New Hampshire, USA — It’s a utility-scale concentrating solar (CSP) two-fer this week: Crescent Dunes kicks off its commissioning process, while Ivanpah’s official dedication follows a month of on-again/off-again ramping.
Today SolarReserve’s 110-MW capacity Crescent Dunes project in Nevada, which combines power towers with molten salt storage, just announced that it has entered its “commissioning phase.” They’re still fuzzy about when it will be fully commercially online, phrasing it as “later in 2014,” but at full output Crescent Dunes will generate more than 500,000 MWh/year, more than twice the output per-MW-capacity of solar PV or direct-steam solar thermal, the company claims. The plant has a 25-year power purchase agreement with NV Energy.
Meanwhile, tomorrow, February 13, the 392-MW Ivanpah concentrated solar power (CSP) project in California’s Mojave Desert, also a power-tower structure but without the storage component, will be officially dedicated. Celebrities include execs from the project’s creators NRG Energy, Bechtel, and Brightsource, and financial backers Google and the Department of Energy’s Loan Projects Office which provided a $1.6 billion loan guarantee. Energy Secretary Ernie Moniz is flying in to do the ceremonial honors. Grammy-nominated rock band The Fray, which used Ivanpah as the backdrop for their “Helios” album cover and a music video, reportedly will be performing. We’re awaiting more official info about Ivanpah’s official new status and will share what we receive.
What Does Commissioning Mean?
Ivanpah achieved “first sync” with the grid last September, and recently local reports proclaimed the site officially online as of in January according to California Energy Commission documentation. However, regular reports from the California Independent System Operator (CAISO) paint a rather more complicated picture of Ivanpah’s status, indicating that following a one-day spike in output early in January the site’s three power towers were partially curtailed or offline consistently all month. The state’s overall solar thermal operations also fell off a cliff but have recovered in the past week or so. (KCET’s Chris Clarke points out an inherent contradiction: those CAISO updates reflect operational status at the time the reports were generated in mid-afternoon, not necessarily meaning the plants were dark all day…but mid-afternoon is precisely when CSP ought to be running most smoothly.)
The process of commissioning any power plant means not simply dialing up to full power right away — it involves stretching the system’s legs, fine-tuning it in increments, seeing if everything is running properly and that the connections to the grid are proper, and adjusting whatever needs to be tweaked, a process that can take days, weeks, or even months until a plant gets fully cranked up and humming. “There are various and incremental testing stages and gate reviews that have to be met leading up to any facility’s full commissioning and commercial operation date,” acknowledged a NRG Energy spokesperson. At the same time, though, the long periods of unplanned downtime (even if it’s only part of the day) suggest that some major adjustments have been going on.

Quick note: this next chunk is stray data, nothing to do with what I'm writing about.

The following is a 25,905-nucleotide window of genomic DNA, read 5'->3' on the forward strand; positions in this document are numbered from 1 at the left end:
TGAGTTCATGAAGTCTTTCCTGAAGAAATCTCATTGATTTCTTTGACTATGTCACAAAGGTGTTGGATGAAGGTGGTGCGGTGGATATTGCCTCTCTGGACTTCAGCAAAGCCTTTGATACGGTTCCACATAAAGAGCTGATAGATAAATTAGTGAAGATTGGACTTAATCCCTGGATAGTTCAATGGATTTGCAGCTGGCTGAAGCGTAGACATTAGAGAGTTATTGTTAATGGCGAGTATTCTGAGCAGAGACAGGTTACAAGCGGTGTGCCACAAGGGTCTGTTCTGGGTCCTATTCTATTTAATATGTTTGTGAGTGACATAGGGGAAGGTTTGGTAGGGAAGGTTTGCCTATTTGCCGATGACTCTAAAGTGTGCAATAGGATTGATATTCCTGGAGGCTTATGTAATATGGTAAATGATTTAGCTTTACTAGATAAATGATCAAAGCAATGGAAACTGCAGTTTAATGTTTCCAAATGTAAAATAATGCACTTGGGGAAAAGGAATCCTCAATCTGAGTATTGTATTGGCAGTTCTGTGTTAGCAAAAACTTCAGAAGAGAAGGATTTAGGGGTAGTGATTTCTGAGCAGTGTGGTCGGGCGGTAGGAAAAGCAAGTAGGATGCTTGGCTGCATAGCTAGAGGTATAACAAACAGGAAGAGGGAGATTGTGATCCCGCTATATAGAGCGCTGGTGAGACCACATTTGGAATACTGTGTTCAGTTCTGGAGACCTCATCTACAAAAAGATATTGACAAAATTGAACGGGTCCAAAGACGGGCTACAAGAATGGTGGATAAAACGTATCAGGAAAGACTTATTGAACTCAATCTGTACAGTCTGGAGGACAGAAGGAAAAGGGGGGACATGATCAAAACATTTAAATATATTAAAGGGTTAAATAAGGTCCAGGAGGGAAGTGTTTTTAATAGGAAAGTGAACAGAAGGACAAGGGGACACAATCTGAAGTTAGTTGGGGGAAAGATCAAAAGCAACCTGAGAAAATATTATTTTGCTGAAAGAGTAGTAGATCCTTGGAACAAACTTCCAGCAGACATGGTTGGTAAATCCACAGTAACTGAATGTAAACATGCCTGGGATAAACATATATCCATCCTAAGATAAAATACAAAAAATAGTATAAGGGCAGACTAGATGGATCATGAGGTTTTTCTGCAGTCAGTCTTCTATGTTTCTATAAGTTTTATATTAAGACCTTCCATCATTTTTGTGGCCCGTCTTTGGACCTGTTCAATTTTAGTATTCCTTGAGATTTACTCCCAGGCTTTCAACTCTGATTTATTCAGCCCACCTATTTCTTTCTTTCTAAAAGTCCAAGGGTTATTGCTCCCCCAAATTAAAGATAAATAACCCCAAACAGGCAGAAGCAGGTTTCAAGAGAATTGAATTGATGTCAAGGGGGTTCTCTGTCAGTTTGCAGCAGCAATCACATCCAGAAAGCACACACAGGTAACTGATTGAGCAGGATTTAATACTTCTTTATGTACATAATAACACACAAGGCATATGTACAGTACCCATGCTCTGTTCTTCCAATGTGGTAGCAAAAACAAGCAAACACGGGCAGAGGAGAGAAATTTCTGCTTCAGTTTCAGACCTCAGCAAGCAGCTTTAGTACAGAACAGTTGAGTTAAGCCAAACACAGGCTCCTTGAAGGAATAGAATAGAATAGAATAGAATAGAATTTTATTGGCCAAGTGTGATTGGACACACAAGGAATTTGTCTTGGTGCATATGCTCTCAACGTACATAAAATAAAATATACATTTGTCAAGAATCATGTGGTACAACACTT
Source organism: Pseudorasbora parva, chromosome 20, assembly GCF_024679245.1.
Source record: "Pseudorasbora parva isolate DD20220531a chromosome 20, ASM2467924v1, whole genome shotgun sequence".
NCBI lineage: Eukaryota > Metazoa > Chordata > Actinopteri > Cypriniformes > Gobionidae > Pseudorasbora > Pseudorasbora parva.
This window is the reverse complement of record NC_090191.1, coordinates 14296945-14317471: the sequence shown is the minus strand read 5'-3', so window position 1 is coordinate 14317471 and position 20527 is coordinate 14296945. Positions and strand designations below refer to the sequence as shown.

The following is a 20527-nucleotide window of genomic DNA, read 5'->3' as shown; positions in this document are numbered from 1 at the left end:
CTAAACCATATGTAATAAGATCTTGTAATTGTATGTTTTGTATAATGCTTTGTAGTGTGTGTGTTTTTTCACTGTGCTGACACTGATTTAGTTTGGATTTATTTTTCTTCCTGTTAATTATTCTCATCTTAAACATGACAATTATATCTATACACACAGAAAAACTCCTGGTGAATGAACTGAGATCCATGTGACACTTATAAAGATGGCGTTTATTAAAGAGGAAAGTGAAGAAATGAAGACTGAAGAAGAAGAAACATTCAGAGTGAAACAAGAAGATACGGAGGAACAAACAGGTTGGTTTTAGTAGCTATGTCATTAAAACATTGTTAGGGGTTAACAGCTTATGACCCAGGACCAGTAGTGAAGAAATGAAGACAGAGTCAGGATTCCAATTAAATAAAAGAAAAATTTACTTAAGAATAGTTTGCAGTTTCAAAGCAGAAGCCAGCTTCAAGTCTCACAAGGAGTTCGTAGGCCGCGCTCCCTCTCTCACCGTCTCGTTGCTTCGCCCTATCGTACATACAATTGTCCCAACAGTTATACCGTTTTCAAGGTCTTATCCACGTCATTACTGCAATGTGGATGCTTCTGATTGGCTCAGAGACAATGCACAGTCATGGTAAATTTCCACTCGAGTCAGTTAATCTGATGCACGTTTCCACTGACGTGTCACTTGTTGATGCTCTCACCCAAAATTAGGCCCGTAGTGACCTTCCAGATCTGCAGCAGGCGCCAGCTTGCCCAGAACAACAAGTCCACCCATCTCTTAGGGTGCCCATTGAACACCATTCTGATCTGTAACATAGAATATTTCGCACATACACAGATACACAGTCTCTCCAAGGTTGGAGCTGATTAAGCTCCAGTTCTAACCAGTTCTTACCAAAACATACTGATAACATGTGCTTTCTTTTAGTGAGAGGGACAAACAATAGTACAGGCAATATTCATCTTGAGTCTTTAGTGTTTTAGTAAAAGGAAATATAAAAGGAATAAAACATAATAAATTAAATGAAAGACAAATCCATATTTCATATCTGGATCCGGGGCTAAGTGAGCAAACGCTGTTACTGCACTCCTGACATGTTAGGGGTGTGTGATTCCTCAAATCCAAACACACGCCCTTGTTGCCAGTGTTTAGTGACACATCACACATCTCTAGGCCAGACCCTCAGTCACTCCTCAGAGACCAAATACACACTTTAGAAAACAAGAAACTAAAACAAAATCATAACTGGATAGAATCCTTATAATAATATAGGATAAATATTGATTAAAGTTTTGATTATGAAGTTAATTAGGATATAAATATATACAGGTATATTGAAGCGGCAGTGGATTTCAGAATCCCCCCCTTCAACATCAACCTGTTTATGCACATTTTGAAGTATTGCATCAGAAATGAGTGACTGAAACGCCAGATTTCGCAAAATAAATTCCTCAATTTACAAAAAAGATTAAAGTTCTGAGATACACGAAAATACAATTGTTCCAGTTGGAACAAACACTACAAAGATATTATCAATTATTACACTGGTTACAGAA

Crescent Dunes offers a bit more insight into the unique challenges involved with ramping up its CSP project:
Commissioning is the initial stage of bringing the project into operations and includes system-by-system verification and startup, as well as equipment calibration and testing. Commissioning activities underway at Crescent Dunes include energization of the utility interconnection system and other electrical systems, as well as the first stages of testing and calibration of the heliostat field. […] Full commissioning activities will also include startup of the demineralized water, air, steam, cooling and many other systems which are commonly found in traditional power plants. However, unlike traditional power plants, commissioning includes systems unique to Crescent Dunes such as a Heliostat Field Control System that will control and concentrate the sun’s energy and also the Molten Salt System that will harness, store and transform the sun’s energy into superheated steam, making this the most advanced solar power plant in the world. The facility also includes a dry cooled condenser in a hybrid configuration to minimize water use to levels well below that of conventional power plants.
The 110 MW Crescent Dunes Solar Energy Plant near Tonopah, Nevada. Credit: SolarReserve
Ivanpah and Crescent Dunes are part of a wave of major CSP solar projects now coming online. Abengoa’s Solana CSP system across the border in Nevada completed commercial testing last fall after power staging through most of the year. The other major California CSP project on the boards, Brightsource and Abengoa’s 500-MW capacity Palen Solar Electric Generating System with two solar thermal power towers, continues to be delayed due to ongoing site assessments and concerns from the California Energy Commission, with the next round of discussions due later this spring. There are a few other solar CSP facilities operating in California, mostly single-digit MW capacity, but also the 354-MW Solar Energy Generating Systems (SEGS) in the Mojave Desert.